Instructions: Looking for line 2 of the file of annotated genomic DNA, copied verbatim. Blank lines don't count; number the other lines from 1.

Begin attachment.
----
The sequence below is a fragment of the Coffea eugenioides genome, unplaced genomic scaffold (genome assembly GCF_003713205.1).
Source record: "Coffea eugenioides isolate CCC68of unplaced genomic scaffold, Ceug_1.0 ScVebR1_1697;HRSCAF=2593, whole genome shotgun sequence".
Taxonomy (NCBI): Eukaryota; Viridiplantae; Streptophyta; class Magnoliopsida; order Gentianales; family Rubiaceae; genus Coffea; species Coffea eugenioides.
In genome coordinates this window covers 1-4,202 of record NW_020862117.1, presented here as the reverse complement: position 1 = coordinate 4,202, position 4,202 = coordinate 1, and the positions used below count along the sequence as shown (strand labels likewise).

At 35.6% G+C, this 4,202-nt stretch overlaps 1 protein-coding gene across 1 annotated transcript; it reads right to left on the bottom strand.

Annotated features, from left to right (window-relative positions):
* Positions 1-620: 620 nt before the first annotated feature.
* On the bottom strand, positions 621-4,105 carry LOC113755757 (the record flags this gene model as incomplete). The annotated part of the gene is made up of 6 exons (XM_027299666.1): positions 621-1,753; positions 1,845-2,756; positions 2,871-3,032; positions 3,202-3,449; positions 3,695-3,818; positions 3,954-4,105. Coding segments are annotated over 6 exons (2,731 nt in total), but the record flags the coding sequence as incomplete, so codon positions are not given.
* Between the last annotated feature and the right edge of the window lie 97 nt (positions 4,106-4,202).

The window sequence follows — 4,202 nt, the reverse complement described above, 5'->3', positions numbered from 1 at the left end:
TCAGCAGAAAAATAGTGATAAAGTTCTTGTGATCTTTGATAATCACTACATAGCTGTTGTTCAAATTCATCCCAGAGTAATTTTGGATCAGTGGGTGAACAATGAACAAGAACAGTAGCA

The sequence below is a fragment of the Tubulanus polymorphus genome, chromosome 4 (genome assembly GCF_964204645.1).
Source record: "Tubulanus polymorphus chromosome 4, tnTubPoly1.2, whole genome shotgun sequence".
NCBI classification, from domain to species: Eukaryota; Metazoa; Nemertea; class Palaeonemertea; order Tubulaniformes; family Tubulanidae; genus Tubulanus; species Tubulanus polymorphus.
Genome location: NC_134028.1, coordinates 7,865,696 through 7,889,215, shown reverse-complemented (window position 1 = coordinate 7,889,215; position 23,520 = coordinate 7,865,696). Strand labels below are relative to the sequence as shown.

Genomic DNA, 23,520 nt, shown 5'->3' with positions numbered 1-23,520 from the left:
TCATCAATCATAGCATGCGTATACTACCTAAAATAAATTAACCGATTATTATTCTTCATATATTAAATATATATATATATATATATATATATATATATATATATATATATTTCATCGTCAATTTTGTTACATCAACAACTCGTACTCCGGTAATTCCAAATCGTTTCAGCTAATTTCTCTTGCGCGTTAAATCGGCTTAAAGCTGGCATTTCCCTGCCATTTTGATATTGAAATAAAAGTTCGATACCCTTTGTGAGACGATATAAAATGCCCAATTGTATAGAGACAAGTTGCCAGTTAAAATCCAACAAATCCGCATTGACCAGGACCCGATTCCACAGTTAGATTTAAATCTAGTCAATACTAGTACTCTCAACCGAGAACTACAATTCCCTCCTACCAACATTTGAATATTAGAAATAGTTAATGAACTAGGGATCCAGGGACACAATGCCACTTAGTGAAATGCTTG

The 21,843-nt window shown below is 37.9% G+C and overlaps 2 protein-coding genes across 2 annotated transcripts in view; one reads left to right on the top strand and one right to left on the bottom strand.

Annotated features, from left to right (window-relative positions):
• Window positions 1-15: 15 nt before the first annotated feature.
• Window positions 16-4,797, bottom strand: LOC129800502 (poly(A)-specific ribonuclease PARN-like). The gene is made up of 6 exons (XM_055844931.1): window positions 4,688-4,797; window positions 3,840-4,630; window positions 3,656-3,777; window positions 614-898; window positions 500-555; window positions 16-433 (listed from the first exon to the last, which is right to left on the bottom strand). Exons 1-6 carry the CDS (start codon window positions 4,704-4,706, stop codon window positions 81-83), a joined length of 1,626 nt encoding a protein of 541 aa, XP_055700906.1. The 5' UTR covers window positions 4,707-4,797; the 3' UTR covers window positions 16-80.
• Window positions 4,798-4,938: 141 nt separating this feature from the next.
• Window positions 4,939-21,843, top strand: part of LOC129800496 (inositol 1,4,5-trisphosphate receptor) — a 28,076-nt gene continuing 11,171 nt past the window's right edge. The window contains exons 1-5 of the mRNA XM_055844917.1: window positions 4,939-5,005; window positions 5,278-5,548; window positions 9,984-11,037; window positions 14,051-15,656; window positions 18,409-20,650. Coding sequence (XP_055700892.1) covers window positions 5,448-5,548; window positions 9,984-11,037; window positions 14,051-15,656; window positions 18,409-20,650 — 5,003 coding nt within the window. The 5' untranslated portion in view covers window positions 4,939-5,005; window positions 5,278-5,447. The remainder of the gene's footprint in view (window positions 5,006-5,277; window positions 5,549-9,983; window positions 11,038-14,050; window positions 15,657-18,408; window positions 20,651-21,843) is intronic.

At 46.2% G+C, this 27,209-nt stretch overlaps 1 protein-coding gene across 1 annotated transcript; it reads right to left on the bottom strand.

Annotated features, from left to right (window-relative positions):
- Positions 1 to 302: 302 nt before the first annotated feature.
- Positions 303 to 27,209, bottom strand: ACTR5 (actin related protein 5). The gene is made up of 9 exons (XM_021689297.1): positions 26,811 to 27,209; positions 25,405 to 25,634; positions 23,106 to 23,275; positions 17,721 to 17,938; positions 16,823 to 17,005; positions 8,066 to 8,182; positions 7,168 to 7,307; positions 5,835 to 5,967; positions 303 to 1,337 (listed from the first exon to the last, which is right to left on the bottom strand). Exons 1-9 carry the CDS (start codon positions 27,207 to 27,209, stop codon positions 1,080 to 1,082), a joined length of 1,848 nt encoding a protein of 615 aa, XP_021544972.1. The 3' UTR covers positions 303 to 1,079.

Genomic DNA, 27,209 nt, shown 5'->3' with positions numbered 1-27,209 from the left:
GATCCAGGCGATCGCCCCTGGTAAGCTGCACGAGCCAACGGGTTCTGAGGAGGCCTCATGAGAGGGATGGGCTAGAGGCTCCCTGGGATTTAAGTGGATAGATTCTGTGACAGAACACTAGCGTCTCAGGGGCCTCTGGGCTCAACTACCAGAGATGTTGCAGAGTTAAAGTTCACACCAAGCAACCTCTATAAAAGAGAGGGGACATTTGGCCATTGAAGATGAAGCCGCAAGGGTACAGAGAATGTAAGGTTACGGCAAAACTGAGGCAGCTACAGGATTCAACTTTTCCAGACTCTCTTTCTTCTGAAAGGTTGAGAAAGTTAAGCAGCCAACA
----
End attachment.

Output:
Source record: "Coffea eugenioides isolate CCC68of unplaced genomic scaffold, Ceug_1.0 ScVebR1_1697;HRSCAF=2593, whole genome shotgun sequence".